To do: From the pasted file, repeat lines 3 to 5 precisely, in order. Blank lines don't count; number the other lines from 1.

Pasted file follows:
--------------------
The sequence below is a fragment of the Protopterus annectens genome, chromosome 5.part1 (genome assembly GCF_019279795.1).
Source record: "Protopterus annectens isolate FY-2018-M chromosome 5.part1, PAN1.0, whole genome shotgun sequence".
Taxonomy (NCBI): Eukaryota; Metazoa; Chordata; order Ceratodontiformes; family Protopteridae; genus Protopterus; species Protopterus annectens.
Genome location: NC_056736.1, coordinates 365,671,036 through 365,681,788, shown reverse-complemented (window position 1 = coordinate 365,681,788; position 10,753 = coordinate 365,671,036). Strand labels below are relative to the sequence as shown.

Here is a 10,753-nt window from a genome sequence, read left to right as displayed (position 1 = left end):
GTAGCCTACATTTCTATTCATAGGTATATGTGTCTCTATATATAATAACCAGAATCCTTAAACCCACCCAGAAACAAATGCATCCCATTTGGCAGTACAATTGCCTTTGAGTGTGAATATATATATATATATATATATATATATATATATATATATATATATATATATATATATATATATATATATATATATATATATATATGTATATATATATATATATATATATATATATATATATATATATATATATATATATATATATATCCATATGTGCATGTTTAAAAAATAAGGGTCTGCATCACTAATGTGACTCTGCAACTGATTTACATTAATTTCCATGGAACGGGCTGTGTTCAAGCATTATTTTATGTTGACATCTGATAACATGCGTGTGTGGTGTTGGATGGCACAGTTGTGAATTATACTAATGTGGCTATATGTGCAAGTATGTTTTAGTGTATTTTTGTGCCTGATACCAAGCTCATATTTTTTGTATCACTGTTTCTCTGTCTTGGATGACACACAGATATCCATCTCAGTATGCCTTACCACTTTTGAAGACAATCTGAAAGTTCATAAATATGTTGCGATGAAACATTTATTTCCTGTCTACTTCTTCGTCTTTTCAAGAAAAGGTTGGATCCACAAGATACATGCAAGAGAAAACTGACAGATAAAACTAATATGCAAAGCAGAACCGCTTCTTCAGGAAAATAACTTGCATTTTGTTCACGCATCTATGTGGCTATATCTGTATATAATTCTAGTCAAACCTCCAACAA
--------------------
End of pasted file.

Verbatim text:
Taxonomy (NCBI): Eukaryota; Metazoa; Chordata; order Ceratodontiformes; family Protopteridae; genus Protopterus; species Protopterus annectens.
Genome location: NC_056736.1, coordinates 365,671,036 through 365,681,788, shown reverse-complemented (window position 1 = coordinate 365,681,788; position 10,753 = coordinate 365,671,036). Strand labels below are relative to the sequence as shown.

Here is a 10,753-nt window from a genome sequence, read left to right as displayed (position 1 = left end):